Cover crops. No-till. Biological diversity. Microbial health. You’ve heard it all before. The techniques and principles of good soil health practices are well known but not widely adopted. Why?

Black Gold is Worth the Wait: A Soil Health Mindset
Black Gold is Worth the Wait: A Soil Health Mindset

Andrew Starr FieldView™ MarComm Manager | Climate

Would you like $100 today or $1000 dollars in five years? This, and other questions like it, have been asked by behavioral economists and psychologists for years. In posing this scenario, researchers are trying to discern how people understand the value of time. It’s a choice between a smaller, immediate reward or a bigger, delayed payoff. In general, most people would choose to get $100 today.   

There are many factors that could change your response, but science has repeatedly revealed that humans struggle with long-term decision-making. We prefer something reliable and tangible right now over getting an abstract reward down the road. This is rational in many ways but can hold us back. In regard to farming, soil health is a fitting example.

Better Soil: Results to Come  

Cover crops. No-till. Biological diversity. Microbial health. You’ve heard it all before. The techniques and principles of good soil health practices are well known but not widely adopted. Why? Is it because farmers do not care about soil health? Of course not. Is it because farmers can’t think long-term? Not at all. The return on soil health is not something you realize immediately. It takes years, sometimes decades, of practice. The benefits of improved soil health are revealed slowly and subtly, which is a challenge for anyone. But more than that, it’s natural to wonder if good soil health is good for your bottom line.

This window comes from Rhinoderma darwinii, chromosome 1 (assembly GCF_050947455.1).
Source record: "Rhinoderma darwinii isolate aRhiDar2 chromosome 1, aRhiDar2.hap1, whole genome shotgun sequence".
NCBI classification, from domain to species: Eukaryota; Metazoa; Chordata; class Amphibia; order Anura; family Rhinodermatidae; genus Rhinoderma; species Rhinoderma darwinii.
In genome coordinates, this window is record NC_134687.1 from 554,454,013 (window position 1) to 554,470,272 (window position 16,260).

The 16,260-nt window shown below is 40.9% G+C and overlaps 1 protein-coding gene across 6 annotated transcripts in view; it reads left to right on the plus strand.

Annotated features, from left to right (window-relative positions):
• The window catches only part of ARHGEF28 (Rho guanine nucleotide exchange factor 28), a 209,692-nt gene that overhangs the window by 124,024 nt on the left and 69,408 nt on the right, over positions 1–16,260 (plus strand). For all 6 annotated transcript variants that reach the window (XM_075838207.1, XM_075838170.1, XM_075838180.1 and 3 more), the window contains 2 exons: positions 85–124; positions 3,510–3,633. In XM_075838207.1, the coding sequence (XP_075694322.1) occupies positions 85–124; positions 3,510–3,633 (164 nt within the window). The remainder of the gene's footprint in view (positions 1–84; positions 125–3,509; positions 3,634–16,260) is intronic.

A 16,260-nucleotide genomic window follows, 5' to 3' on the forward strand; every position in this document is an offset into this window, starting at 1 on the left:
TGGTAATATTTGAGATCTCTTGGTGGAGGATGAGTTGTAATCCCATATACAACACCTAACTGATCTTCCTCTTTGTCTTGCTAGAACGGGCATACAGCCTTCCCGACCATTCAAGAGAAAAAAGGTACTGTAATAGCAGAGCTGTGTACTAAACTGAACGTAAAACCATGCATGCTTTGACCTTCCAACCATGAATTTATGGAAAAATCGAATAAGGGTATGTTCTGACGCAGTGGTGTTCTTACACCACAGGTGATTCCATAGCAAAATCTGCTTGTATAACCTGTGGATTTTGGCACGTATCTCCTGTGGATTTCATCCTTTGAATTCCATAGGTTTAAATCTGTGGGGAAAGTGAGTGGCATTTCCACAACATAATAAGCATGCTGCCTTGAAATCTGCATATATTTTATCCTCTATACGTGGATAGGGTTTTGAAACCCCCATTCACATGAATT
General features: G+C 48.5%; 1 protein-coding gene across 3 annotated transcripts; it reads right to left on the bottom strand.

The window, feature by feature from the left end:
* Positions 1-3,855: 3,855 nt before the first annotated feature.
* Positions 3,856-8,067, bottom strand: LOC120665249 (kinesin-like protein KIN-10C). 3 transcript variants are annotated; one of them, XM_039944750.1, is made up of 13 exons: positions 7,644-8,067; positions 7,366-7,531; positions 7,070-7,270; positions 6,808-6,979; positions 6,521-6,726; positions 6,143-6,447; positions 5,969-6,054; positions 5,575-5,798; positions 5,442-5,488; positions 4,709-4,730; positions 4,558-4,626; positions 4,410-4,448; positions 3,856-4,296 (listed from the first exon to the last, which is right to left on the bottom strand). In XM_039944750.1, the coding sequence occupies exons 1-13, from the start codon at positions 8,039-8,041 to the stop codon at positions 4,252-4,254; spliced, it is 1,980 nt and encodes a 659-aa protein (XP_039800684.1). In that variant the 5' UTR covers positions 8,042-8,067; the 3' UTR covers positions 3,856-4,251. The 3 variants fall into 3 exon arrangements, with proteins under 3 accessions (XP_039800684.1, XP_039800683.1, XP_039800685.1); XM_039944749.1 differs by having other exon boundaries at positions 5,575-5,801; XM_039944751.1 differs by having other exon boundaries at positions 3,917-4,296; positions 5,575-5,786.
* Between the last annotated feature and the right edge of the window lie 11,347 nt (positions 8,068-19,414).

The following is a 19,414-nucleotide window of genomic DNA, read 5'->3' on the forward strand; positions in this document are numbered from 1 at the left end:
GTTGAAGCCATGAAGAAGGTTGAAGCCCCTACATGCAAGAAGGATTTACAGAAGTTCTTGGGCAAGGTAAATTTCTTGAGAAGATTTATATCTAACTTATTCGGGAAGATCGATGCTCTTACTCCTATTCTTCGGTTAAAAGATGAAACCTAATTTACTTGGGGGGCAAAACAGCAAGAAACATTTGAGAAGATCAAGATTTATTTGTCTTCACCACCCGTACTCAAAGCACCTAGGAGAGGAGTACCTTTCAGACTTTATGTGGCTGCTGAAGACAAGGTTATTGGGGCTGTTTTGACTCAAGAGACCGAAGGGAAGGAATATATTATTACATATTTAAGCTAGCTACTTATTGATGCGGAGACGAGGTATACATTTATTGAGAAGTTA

To find the answers, we spoke with Dr. Dianna Bagnall, Research Scientist at the Soil Health Institute, who has done some of the research for you.

 

The Economics of Soil Health

We asked Dr. Bagnall, “What are the dollars and cents of soil health management?” “We studied 100 different farmers growing in nine states across the U.S. Corn Belt,” said Dr. Bagnall. “Working closely with these farmers, we set out to break down the average return on their investment in soil health.”

 

 

The Soil Health Spectrum 

Rather than recommending a specific practice for all farmers, Dr. Bagnall likes to think of it as a spectrum. “When you consider practices that keep living roots in the ground, increase microbial activity and other factors, it’s not about arriving, it’s about making progress one step at a time,” she said. 

 

Data Puts Practices to Work  

Collecting data and soil health go hand-in-hand. When the evidence is hard to see, you need to back it up with numbers. That’s why tools like FieldView™, which measure your performance year after year, help you see the fruits of soil health management. Whatever new practice you’re adopting, you can use FieldView to mark at check strip or create a field region and see precisely how much these practices are paying off. Did it yield more? Are you using less nitrogen? Is this field tolerating drought better?

 

Compare Results and See for Yourself  

And when you make data collection a central component of your operation, you have the luxury of looking back many seasons—all your soil tests from many different systems and platform partners. Because there’s no way around it, the payoff for soil health takes time. But if you track, measure and watch it closely, the results will be clear both on the fields and in your pocketbook.  

 

The content & opinions in this article are the author’s and do not necessarily represent the views of AgriTechTomorrow

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